Our award-winning reporting has moved

Context provides news and analysis on three of the world’s most critical issues:

climate change, the impact of technology on society, and inclusive economies.

'I don't know what to do': fleeing Ukrainians start arriving in central Europe

by Reuters
Thursday, 24 February 2022 20:15 GMT

People flee from Ukraine at the Hungarian-Ukrainian border after Russian President Vladimir Putin authorized a military operation, in Beregsurany, Hungary, February 24, 2022. REUTERS/Bernadett Szabo

Image Caption and Rights Information

Poland, Hungary and Slovakia are among Ukraine's bordering countries preparing to receive refugees and help tend the wounded at the onset of Russia's invasion of Ukraine

- Poland, Hungary, others share land border with Ukraine

- Foot and car traffic increases at some points

- Countries preparing facilities to host refugees

MEDYKA, Poland/BUCHAREST, Feb 24 (Reuters) - Thousands of Ukrainians fleeing war with Russia started arriving in neighbouring central European countries on Thursday and the region braced for many more, setting up reception points and sending troops towards the borders to provide assistance.

The countries on the European Union's eastern flank were all once part of the Moscow-led Warsaw Pact and are now members of NATO. Among them, Poland, Hungary, Slovakia and Romania all share land borders with Ukraine.

Russia has launched an all-out invasion of Ukraine by land, air and sea, the biggest attack by one state against another in Europe since World War Two. It has fuelled fears of a massive flood of refugees fleeing Ukraine, a nation of 44 million people.

At the usually quiet border crossing at Medyka in southern Poland, dozens arrived from Ukraine on foot on Thursday morning, carrying luggage. A line of cars waiting for passage grew longer during the course of the day.

A Polish woman, Olena Bogucka, 39, said she had been waiting for four hours while her Ukrainian husband and child were stuck on the other side.

"You can't get through," she said. "I can't reach them on the phone... I don't how to get my child out... I don't know what to do."

To facilitate border crossings, Poland lifted quarantine rules on Thursday for people arriving from outside the EU without a lab-certified negative COVID-19 test.

The country is home to the region's largest Ukrainian community, numbering around 1 million, and is the easiest EU country to reach from Kyiv.

Warsaw called for the "fiercest possible sanctions" against Russia.

Elsewhere in the region, Czech President Milos Zeman, long sympathetic to Moscow, called Russian President Vladimir Putin a "madman." Prague stopped issuing visas to Russians and ordered the closure of two Russian consulates.

Hungary's Prime Minister Viktor Orban, who has also forged good ties with Putin, condemned Moscow's actions, too. He said Hungary would prepare humanitarian aid for Ukraine and was ready to receive refugees.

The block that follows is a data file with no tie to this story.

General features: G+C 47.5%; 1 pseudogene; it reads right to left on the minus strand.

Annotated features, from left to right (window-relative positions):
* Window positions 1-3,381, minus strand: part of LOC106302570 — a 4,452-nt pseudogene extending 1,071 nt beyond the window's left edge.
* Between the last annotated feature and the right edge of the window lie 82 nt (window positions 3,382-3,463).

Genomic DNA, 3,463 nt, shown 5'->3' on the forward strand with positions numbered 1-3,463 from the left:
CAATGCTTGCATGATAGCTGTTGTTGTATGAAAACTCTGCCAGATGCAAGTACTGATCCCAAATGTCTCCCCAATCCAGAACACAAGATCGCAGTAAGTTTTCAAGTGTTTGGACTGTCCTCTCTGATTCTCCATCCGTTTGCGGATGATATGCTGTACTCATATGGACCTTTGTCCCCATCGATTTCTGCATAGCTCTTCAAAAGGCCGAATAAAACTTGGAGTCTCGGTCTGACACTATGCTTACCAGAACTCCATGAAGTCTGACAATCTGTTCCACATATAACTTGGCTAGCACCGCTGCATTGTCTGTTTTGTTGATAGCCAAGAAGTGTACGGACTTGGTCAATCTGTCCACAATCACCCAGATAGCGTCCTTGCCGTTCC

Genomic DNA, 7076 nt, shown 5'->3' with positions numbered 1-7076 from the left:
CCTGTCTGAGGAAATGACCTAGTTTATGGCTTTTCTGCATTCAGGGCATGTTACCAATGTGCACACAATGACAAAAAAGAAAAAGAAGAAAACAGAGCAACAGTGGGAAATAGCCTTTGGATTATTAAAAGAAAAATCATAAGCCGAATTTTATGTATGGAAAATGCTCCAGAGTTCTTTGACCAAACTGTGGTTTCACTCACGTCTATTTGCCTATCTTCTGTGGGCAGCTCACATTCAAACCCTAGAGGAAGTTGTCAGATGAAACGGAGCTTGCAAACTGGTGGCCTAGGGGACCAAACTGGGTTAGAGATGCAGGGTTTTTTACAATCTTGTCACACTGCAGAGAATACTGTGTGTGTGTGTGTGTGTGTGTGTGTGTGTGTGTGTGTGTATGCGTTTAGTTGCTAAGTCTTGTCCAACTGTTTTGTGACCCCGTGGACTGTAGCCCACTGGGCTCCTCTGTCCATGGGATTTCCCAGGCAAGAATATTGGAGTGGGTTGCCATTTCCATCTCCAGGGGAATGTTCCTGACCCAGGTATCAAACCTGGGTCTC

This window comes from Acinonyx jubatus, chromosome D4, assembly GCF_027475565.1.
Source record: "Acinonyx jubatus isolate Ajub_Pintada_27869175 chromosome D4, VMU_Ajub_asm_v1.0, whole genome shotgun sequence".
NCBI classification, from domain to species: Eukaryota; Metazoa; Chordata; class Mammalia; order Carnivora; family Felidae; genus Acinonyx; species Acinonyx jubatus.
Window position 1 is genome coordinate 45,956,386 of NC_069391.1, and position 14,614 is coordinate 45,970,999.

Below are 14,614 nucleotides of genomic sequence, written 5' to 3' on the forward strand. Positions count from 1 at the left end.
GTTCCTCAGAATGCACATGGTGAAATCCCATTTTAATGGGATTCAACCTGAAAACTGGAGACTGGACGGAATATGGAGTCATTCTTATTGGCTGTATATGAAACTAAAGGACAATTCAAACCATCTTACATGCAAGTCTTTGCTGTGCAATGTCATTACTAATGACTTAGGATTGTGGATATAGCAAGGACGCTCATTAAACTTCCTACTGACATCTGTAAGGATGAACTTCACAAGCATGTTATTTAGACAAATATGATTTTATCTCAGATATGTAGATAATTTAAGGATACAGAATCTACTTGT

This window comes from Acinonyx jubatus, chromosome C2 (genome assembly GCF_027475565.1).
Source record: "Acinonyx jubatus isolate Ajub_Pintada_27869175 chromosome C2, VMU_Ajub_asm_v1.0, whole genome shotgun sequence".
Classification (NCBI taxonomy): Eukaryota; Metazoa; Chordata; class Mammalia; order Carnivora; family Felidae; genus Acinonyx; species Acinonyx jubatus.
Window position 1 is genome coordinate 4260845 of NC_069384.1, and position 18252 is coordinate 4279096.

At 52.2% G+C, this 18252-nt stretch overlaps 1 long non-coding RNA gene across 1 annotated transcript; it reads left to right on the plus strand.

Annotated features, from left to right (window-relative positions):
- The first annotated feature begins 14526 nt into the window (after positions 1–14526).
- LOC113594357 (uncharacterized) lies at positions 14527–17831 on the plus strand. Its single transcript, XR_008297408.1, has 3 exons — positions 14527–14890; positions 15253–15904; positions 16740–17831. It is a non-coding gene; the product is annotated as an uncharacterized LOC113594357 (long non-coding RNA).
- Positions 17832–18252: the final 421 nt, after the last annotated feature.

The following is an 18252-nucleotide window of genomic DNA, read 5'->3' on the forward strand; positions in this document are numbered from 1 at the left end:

Groups of people fled into Hungary via the Beregsurany and Tiszabecs crossings, some coming from as far as Kyiv, a Reuters eyewitness said. Some arrived by car but many pedestrians were also hauling suitcases across.

"No one wants to get conscripted, no one wants to die," said Tamas Bodnar at the border with Hungary. "It's clear that those who can, they flee."

Several hundred people also left Ukraine from a sliver of its territory sandwiched between Moldova and the Black Sea, crossing into Romania by ferry over the Danube river, local authorities said.

Slovak customs officials said passenger cars were having to wait up to 12 hours at the busiest of Slovakia's three road crossings with Ukraine.

Tens of thousands of Ukrainians work in Slovakia and Hungary, which has a large ethnic minority of around 140,000 living just inside Ukraine's border.


Poland was preparing a medical train to transport wounded Ukrainians and drew up a list of 1,230 hospitals that could admit the injured, the health ministry said. The Polish army raised the level of preparedness of some units.

"We will do everything to ensure that every person who enters the territory of Poland has access to healthcare, including hospitalisation," the ministry said.

Poland set up reception points for refugees near border crossings.

Slovakia also said it was ready to help refugees.

"Please let's have compassion and understanding for them," Prime Minister Eduard Heger said.

Slovakia will send up to 1,500 troops to its border with Ukraine and additional crossings will be set up, said Defence Minister Jaroslav Nad. Hungary has also said it will send troops to its border to help process refugees.

The governor of Slovakia's eastern Kosice region, Rostislav Trnka, told Reuters around 2,000 beds and some 60 gyms had been prepared to help house refugees.

The Czech Republic, which does not border Ukraine but is home to 260,000 Ukrainians, also said it was ready to help refugees. Czech Railways offered rail cars with 6,000 seats and beds to help evacuate people if necessary.

Romania is ready to grant humanitarian aid if needed, President Klaus Iohannis said on Thursday, while Bulgarian President Rumen Radev said his country was preparing to evacuate by land more than 4,000 ethnic Bulgarians from Ukraine and was ready to host other Ukrainian refugees.

A Polish government spokesman said Polish diplomatic missions in Ukraine would remain open "as long as possible" but the foreign ministry urged all Polish citizens to leave Ukraine.

Hungary also said its embassy in Kyiv remained open. The Czech Republic closed its Kyiv embassy but its consulate in the western city of Lviv remained open.

Germany offered humanitarian help to countries bordering Ukraine. German media have cited estimates that between 200,000 and one million people may flee to the EU from Ukraine.

(Reporting by bureaus across Central Europe Writing by Krisztina Than and Jan Lopatka Editing by Gareth Jones and Rosalba O'Brien)